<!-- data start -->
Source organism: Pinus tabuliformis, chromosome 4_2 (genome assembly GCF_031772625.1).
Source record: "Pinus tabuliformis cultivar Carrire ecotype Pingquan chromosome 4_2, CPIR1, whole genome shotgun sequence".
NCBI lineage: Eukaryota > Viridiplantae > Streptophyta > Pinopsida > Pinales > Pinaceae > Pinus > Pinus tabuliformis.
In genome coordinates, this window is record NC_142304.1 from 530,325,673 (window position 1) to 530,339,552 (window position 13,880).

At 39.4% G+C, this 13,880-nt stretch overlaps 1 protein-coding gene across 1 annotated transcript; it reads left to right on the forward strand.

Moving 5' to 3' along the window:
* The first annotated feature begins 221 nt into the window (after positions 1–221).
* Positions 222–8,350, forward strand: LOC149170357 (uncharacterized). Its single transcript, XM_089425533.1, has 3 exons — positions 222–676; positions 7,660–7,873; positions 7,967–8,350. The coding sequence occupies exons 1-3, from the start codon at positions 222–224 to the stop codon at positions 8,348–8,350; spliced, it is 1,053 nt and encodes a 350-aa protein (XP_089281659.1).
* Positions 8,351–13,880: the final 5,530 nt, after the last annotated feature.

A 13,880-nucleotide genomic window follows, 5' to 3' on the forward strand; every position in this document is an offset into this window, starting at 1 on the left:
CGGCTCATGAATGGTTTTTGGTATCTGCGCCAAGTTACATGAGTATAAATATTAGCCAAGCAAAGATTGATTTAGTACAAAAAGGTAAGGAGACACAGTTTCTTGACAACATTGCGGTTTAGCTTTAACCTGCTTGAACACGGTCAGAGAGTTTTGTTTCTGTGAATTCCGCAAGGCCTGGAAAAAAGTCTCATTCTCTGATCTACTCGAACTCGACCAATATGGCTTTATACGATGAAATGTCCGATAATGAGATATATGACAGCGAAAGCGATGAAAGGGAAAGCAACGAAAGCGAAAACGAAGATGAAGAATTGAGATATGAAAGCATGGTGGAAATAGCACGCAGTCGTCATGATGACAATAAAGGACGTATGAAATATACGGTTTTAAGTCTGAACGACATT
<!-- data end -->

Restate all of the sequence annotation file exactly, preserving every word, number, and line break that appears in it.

Source organism: Pinus tabuliformis, chromosome 4_2 (genome assembly GCF_031772625.1).
Source record: "Pinus tabuliformis cultivar Carrire ecotype Pingquan chromosome 4_2, CPIR1, whole genome shotgun sequence".
NCBI lineage: Eukaryota > Viridiplantae > Streptophyta > Pinopsida > Pinales > Pinaceae > Pinus > Pinus tabuliformis.
In genome coordinates, this window is record NC_142304.1 from 530,325,673 (window position 1) to 530,339,552 (window position 13,880).

At 39.4% G+C, this 13,880-nt stretch overlaps 1 protein-coding gene across 1 annotated transcript; it reads left to right on the forward strand.

Moving 5' to 3' along the window:
* The first annotated feature begins 221 nt into the window (after positions 1–221).
* Positions 222–8,350, forward strand: LOC149170357 (uncharacterized). Its single transcript, XM_089425533.1, has 3 exons — positions 222–676; positions 7,660–7,873; positions 7,967–8,350. The coding sequence occupies exons 1-3, from the start codon at positions 222–224 to the stop codon at positions 8,348–8,350; spliced, it is 1,053 nt and encodes a 350-aa protein (XP_089281659.1).
* Positions 8,351–13,880: the final 5,530 nt, after the last annotated feature.

A 13,880-nucleotide genomic window follows, 5' to 3' on the forward strand; every position in this document is an offset into this window, starting at 1 on the left:
CGGCTCATGAATGGTTTTTGGTATCTGCGCCAAGTTACATGAGTATAAATATTAGCCAAGCAAAGATTGATTTAGTACAAAAAGGTAAGGAGACACAGTTTCTTGACAACATTGCGGTTTAGCTTTAACCTGCTTGAACACGGTCAGAGAGTTTTGTTTCTGTGAATTCCGCAAGGCCTGGAAAAAAGTCTCATTCTCTGATCTACTCGAACTCGACCAATATGGCTTTATACGATGAAATGTCCGATAATGAGATATATGACAGCGAAAGCGATGAAAGGGAAAGCAACGAAAGCGAAAACGAAGATGAAGAATTGAGATATGAAAGCATGGTGGAAATAGCACGCAGTCGTCATGATGACAATAAAGGACGTATGAAATATACGGTTTTAAGTCTGAACGACATT